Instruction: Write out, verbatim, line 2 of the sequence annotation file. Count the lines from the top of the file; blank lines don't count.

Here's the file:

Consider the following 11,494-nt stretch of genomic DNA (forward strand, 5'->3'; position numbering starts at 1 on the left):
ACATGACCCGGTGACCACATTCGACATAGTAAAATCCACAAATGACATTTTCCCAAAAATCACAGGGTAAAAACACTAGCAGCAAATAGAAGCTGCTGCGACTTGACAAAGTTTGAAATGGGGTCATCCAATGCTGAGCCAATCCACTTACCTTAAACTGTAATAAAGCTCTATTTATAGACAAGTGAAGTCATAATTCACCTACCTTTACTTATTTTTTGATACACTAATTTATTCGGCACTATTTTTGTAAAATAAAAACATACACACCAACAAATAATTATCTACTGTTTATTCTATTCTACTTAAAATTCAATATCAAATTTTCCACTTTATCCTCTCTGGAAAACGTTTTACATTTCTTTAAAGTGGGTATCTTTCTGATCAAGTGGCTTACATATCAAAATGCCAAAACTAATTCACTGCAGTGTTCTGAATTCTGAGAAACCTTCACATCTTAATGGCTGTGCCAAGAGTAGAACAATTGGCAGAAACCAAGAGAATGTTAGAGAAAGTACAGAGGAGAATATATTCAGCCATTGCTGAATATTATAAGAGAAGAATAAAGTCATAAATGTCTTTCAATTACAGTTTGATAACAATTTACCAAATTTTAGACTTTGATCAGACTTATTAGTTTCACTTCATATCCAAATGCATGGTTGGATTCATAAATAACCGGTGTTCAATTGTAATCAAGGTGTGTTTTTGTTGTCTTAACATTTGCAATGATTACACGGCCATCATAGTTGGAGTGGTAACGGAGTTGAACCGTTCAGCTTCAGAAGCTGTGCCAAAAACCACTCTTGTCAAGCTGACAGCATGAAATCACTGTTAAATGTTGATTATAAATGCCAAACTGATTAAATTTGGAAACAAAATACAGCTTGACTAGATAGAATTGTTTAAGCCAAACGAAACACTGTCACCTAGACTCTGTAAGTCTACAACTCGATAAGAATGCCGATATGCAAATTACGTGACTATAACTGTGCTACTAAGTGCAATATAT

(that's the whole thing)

ACATGACCCGGTGACCACATTCGACATAGTAAAATCCACAAATGACATTTTCCCAAAAATCACAGGGTAAAAACACTAGCAGCAAATAGAAGCTGCTGCGACTTGACAAAGTTTGAAATGGGGTCATCCAATGCTGAGCCAATCCACTTACCTTAAACTGTAATAAAGCTCTATTTATAGACAAGTGAAGTCATAATTCACCTACCTTTACTTATTTTTTGATACACTAATTTATTCGGCACTATTTTTGTAAAATAAAAACATACACACCAACAAATAATTATCTACTGTTTATTCTATTCTACTTAAAATTCAATATCAAATTTTCCACTTTATCCTCTCTGGAAAACGTTTTACATTTCTTTAAAGTGGGTATCTTTCTGATCAAGTGGCTTACATATCAAAATGCCAAAACTAATTCACTGCAGTGTTCTGAATTCTGAGAAACCTTCACATCTTAATGGCTGTGCCAAGAGTAGAACAATTGGCAGAAACCAAGAGAATGTTAGAGAAAGTACAGAGGAGAATATATTCAGCCATTGCTGAATATTATAAGAGAAGAATAAAGTCATAAATGTCTTTCAATTACAGTTTGATAACAATTTACCAAATTTTAGACTTTGATCAGACTTATTAGTTTCACTTCATATCCAAATGCATGGTTGGATTCATAAATAACCGGTGTTCAATTGTAATCAAGGTGTGTTTTTGTTGTCTTAACATTTGCAATGATTACACGGCCATCATAGTTGGAGTGGTAACGGAGTTGAACCGTTCAGCTTCAGAAGCTGTGCCAAAAACCACTCTTGTCAAGCTGACAGCATGAAATCACTGTTAAATGTTGATTATAAATGCCAAACTGATTAAATTTGGAAACAAAATACAGCTTGACTAGATAGAATTGTTTAAGCCAAACGAAACACTGTCACCTAGACTCTGTAAGTCTACAACTCGATAAGAATGCCGATATGCAAATTACGTGACTATAACTGTGCTACTAAGTGCAATATAT